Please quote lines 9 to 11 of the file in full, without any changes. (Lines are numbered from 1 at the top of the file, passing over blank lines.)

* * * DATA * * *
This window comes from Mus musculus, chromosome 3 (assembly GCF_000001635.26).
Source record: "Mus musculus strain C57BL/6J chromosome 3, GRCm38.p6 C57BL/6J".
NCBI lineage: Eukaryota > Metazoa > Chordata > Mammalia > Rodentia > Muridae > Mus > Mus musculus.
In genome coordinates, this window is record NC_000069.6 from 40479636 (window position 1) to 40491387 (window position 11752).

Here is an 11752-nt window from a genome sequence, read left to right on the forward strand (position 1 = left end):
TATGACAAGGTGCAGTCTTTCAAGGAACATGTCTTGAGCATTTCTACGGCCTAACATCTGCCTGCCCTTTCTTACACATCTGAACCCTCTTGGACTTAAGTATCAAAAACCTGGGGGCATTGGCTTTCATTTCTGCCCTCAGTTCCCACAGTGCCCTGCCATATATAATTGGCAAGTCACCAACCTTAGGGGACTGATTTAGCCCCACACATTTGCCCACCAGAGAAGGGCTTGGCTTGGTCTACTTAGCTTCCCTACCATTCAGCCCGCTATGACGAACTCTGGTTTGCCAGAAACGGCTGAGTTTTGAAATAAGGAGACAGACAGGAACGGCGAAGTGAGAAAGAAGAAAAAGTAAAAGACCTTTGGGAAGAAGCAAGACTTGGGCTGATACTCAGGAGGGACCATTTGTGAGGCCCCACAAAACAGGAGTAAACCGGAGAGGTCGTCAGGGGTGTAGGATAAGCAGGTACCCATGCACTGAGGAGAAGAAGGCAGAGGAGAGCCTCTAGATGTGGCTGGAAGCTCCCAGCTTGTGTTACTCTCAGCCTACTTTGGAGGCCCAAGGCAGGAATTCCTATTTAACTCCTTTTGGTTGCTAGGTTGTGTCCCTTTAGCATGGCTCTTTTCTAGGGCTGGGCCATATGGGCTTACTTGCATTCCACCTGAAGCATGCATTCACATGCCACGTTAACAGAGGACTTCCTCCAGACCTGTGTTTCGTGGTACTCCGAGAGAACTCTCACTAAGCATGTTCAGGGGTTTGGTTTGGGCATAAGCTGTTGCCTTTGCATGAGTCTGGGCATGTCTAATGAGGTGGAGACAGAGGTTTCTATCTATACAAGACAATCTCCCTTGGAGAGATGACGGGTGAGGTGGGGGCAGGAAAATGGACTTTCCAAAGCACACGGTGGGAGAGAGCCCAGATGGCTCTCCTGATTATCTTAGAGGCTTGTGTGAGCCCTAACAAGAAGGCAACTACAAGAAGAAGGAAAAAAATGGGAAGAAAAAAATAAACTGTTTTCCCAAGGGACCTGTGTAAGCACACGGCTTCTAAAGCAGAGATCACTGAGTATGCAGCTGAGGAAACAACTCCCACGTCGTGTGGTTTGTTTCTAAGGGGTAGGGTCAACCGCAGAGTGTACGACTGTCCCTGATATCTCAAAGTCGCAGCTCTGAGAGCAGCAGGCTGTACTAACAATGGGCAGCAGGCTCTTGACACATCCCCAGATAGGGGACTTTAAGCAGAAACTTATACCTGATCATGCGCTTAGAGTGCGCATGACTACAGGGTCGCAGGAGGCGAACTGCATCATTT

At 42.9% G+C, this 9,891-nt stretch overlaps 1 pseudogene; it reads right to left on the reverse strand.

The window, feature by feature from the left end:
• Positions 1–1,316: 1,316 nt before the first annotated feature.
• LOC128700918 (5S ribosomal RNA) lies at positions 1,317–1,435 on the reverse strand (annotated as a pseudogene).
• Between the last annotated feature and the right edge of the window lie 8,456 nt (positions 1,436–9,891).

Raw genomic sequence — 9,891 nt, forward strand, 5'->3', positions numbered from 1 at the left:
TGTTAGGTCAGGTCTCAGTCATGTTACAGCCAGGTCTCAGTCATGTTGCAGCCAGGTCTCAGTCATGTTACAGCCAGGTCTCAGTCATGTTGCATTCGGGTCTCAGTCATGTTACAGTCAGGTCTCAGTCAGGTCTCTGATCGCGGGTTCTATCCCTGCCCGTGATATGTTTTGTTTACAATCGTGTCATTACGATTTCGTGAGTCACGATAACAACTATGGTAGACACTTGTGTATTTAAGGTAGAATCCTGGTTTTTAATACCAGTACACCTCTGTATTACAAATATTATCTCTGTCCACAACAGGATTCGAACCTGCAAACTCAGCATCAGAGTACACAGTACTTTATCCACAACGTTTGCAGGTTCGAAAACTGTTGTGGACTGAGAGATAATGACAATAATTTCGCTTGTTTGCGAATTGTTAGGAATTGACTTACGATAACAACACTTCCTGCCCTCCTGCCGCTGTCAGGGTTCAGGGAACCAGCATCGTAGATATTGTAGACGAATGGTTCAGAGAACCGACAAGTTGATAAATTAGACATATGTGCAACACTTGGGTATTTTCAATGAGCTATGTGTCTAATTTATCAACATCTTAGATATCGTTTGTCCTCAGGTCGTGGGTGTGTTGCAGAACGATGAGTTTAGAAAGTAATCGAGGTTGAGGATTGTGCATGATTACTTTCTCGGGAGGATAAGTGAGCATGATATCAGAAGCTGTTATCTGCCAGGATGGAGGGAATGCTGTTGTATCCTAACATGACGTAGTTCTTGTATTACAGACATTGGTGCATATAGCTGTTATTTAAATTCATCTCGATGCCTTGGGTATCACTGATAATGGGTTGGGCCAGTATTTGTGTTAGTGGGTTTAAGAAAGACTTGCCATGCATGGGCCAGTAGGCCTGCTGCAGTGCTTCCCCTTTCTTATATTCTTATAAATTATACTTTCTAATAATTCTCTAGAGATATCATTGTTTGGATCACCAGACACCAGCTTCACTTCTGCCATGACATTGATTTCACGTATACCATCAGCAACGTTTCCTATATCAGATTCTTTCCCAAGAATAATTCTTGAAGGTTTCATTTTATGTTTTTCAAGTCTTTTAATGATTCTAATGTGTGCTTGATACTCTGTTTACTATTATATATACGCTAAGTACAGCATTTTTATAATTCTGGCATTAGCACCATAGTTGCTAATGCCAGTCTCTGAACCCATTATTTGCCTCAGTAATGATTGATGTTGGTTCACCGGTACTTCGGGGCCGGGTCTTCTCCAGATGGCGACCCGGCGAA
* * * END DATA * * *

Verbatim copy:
• Positions 1–1,316: 1,316 nt before the first annotated feature.
• LOC128700918 (5S ribosomal RNA) lies at positions 1,317–1,435 on the reverse strand (annotated as a pseudogene).
• Between the last annotated feature and the right edge of the window lie 8,456 nt (positions 1,436–9,891).